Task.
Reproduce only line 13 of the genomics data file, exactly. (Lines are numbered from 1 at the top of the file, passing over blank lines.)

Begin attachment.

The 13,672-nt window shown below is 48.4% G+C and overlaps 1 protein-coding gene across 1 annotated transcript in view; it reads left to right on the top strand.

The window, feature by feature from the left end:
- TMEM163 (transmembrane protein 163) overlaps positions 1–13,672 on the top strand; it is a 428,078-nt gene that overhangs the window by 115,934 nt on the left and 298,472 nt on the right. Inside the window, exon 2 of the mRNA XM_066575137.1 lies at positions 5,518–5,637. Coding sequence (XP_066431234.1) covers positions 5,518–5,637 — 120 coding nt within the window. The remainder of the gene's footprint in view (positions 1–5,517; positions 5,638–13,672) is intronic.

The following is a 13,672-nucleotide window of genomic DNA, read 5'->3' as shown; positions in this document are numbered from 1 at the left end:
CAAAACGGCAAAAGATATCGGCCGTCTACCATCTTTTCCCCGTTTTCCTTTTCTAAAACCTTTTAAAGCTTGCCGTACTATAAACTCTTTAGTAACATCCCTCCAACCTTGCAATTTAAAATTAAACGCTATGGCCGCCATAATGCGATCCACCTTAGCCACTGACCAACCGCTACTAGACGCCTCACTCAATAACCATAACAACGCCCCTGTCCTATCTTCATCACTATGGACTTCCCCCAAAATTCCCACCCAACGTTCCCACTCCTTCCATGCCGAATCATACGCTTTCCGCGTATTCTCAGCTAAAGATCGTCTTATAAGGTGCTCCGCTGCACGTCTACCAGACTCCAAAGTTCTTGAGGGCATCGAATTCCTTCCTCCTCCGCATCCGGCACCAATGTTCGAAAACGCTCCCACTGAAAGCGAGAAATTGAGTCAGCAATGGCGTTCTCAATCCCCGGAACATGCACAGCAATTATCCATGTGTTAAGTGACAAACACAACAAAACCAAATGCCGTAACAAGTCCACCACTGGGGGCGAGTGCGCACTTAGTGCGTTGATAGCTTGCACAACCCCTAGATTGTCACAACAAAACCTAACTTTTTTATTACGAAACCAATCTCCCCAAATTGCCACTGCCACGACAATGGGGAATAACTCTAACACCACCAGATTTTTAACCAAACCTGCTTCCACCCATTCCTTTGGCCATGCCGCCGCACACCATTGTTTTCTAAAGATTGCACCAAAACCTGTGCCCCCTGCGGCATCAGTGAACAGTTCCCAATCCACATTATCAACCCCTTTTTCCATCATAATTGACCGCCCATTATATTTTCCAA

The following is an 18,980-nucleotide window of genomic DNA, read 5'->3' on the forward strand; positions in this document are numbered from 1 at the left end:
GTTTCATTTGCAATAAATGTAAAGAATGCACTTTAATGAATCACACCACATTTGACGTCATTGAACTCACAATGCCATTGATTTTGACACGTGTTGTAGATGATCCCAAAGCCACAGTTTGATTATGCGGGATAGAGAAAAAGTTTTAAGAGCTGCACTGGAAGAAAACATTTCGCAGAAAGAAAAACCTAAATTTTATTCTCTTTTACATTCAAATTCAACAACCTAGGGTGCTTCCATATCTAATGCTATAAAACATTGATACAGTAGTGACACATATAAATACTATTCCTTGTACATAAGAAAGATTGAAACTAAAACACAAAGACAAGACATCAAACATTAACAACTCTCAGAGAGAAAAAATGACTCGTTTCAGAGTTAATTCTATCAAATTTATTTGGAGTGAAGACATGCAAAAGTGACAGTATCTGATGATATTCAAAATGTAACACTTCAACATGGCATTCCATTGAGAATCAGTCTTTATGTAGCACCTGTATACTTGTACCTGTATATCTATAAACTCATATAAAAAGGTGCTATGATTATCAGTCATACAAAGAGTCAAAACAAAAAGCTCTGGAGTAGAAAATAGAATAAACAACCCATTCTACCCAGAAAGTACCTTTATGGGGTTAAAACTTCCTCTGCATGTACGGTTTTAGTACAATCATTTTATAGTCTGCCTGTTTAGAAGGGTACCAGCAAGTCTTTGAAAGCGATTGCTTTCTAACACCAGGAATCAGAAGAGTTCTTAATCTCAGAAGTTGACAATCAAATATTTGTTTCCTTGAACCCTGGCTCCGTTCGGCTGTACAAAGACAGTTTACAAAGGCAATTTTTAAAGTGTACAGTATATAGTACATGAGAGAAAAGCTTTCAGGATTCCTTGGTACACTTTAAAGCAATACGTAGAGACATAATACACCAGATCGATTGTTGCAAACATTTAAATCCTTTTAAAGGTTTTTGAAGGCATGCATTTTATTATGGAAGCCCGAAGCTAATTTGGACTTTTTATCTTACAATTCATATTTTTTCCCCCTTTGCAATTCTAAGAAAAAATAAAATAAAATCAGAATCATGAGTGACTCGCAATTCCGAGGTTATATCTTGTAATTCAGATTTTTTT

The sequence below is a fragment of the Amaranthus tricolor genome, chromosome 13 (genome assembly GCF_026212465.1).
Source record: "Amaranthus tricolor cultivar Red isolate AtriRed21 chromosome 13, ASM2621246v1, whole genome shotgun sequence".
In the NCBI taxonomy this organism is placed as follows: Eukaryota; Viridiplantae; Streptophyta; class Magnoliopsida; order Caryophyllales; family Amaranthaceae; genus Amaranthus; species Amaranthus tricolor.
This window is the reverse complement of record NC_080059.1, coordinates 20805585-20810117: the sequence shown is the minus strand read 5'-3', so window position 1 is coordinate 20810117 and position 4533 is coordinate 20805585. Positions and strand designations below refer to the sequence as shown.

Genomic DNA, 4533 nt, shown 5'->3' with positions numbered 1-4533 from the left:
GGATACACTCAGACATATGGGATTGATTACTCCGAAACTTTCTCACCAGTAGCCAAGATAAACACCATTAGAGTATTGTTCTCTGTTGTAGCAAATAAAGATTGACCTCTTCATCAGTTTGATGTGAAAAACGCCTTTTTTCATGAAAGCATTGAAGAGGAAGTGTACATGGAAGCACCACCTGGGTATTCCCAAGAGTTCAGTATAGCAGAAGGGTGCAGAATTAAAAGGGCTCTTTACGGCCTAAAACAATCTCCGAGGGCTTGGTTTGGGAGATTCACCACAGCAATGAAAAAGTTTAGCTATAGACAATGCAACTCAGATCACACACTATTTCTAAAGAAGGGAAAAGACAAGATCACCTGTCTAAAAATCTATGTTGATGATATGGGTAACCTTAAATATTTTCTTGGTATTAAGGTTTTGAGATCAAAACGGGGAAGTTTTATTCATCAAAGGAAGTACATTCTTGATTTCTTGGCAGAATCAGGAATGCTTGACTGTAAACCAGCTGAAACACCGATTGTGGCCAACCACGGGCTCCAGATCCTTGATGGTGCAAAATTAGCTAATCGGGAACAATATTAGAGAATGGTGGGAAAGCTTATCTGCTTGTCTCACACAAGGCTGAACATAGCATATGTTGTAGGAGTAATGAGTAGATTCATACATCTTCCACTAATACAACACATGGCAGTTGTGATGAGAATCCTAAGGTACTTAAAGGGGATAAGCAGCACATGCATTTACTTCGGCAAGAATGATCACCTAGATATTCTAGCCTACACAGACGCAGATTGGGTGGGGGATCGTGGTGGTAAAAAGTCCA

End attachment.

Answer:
GGATACACTCAGACATATGGGATTGATTACTCCGAAACTTTCTCACCAGTAGCCAAGATAAACACCATTAGAGTATTGTTCTCTGTTGTAGCAAATAAAGATTGACCTCTTCATCAGTTTGATGTGAAAAACGCCTTTTTTCATGAAAGCATTGAAGAGGAAGTGTACATGGAAGCACCACCTGGGTATTCCCAAGAGTTCAGTATAGCAGAAGGGTGCAGAATTAAAAGGGCTCTTTACGGCCTAAAACAATCTCCGAGGGCTTGGTTTGGGAGATTCACCACAGCAATGAAAAAGTTTAGCTATAGACAATGCAACTCAGATCACACACTATTTCTAAAGAAGGGAAAAGACAAGATCACCTGTCTAAAAATCTATGTTGATGATATGGGTAACCTTAAATATTTTCTTGGTATTAAGGTTTTGAGATCAAAACGGGGAAGTTTTATTCATCAAAGGAAGTACATTCTTGATTTCTTGGCAGAATCAGGAATGCTTGACTGTAAACCAGCTGAAACACCGATTGTGGCCAACCACGGGCTCCAGATCCTTGATGGTGCAAAATTAGCTAATCGGGAACAATATTAGAGAATGGTGGGAAAGCTTATCTGCTTGTCTCACACAAGGCTGAACATAGCATATGTTGTAGGAGTAATGAGTAGATTCATACATCTTCCACTAATACAACACATGGCAGTTGTGATGAGAATCCTAAGGTACTTAAAGGGGATAAGCAGCACATGCATTTACTTCGGCAAGAATGATCACCTAGATATTCTAGCCTACACAGACGCAGATTGGGTGGGGGATCGTGGTGGTAAAAAGTCCA